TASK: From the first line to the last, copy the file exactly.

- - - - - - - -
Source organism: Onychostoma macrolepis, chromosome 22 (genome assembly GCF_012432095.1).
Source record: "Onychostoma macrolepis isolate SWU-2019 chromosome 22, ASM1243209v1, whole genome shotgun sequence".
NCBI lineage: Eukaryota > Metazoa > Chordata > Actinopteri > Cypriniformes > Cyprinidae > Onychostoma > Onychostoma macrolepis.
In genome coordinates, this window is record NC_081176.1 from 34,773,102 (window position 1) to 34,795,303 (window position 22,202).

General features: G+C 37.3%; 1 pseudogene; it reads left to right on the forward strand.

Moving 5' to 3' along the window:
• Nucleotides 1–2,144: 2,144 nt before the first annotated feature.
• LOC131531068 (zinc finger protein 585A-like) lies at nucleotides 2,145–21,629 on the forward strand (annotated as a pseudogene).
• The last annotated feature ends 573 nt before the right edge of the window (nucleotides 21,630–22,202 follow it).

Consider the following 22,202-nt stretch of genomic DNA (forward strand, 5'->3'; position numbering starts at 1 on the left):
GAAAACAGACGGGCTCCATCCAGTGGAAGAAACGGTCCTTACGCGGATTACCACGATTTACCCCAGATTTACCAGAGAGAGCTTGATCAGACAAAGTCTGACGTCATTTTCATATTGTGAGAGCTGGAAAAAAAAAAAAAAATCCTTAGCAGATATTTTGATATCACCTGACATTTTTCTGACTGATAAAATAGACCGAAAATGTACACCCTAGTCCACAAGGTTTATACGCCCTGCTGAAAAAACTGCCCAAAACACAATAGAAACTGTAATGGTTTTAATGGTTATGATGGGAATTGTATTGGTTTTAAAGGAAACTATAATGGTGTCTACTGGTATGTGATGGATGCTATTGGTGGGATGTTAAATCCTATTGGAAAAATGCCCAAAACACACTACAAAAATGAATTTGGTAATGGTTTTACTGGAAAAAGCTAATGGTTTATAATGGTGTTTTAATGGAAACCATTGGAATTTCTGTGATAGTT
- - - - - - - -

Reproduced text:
Source organism: Onychostoma macrolepis, chromosome 22 (genome assembly GCF_012432095.1).
Source record: "Onychostoma macrolepis isolate SWU-2019 chromosome 22, ASM1243209v1, whole genome shotgun sequence".
NCBI lineage: Eukaryota > Metazoa > Chordata > Actinopteri > Cypriniformes > Cyprinidae > Onychostoma > Onychostoma macrolepis.
In genome coordinates, this window is record NC_081176.1 from 34,773,102 (window position 1) to 34,795,303 (window position 22,202).

General features: G+C 37.3%; 1 pseudogene; it reads left to right on the forward strand.

Moving 5' to 3' along the window:
• Nucleotides 1–2,144: 2,144 nt before the first annotated feature.
• LOC131531068 (zinc finger protein 585A-like) lies at nucleotides 2,145–21,629 on the forward strand (annotated as a pseudogene).
• The last annotated feature ends 573 nt before the right edge of the window (nucleotides 21,630–22,202 follow it).

Consider the following 22,202-nt stretch of genomic DNA (forward strand, 5'->3'; position numbering starts at 1 on the left):
GAAAACAGACGGGCTCCATCCAGTGGAAGAAACGGTCCTTACGCGGATTACCACGATTTACCCCAGATTTACCAGAGAGAGCTTGATCAGACAAAGTCTGACGTCATTTTCATATTGTGAGAGCTGGAAAAAAAAAAAAAAATCCTTAGCAGATATTTTGATATCACCTGACATTTTTCTGACTGATAAAATAGACCGAAAATGTACACCCTAGTCCACAAGGTTTATACGCCCTGCTGAAAAAACTGCCCAAAACACAATAGAAACTGTAATGGTTTTAATGGTTATGATGGGAATTGTATTGGTTTTAAAGGAAACTATAATGGTGTCTACTGGTATGTGATGGATGCTATTGGTGGGATGTTAAATCCTATTGGAAAAATGCCCAAAACACACTACAAAAATGAATTTGGTAATGGTTTTACTGGAAAAAGCTAATGGTTTATAATGGTGTTTTAATGGAAACCATTGGAATTTCTGTGATAGTT